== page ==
This article seems to sum up a lot of the prevailing attitudes, including mine (grin).

    Information Security Professionals Struggle with Rise of Facebook and Other Web 2.0 Tools

  • #98210

    Ross Collicutt
    Participant

    I’ve not got any examples but I just wanted to add my 2 cents.

    Allowing access to open data just means governments are publishing this data online. It doesn’t mean they’re allowing anybody access into their networks to find this data. They will publish it on their website or data catalogue just as they would with any other type of information. They can do this in a secure fashion.

    Open data means free to use, not insecure.

  • #98208

    Srinidhi Boray
    Participant

    Bottom line – although Open Governance is most desired, if one begins to understands how the platforms are designed internally, one will be aghast to learn about the areas of vulnerability. Cyber risks are too many and it has opportunity of creating recursive and repetitive effect that can replicate over networks pretty fast.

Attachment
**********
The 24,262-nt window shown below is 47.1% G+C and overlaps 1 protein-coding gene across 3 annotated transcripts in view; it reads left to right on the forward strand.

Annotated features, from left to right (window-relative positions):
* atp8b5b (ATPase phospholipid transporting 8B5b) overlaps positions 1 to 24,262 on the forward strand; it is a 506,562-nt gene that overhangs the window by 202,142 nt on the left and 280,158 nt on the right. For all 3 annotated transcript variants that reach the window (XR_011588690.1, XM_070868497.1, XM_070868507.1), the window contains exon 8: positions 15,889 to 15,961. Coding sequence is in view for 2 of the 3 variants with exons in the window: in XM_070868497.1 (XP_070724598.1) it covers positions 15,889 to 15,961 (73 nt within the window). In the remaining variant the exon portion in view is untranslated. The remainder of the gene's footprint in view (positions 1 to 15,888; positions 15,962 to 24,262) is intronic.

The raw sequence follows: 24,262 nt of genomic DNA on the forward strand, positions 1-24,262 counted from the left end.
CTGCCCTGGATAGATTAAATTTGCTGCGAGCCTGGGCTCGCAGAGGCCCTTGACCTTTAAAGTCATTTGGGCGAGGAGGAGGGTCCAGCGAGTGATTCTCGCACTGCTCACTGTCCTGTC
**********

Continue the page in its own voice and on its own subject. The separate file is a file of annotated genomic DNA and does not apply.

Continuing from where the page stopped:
In security business prevention is prudence.

  • #98206

    Faye Newsham
    Participant

    I think the sticking point is where you have the public participate in your online open data enterprises. Do you have a wiki with public input? Do you croudsource? Tag cloud? Allow comments on YouTube where you post your official Fed videos? Who monitors, cleans up, or addresses questions? This is a real resource hog (people vs machines) and then we move into posted data that is misused or misinterpreted and reposted on something this is, or looks like, a real site… I see both sides of the problem and solutions and it is just plain complicated. I say move forward with social media but be aware and careful!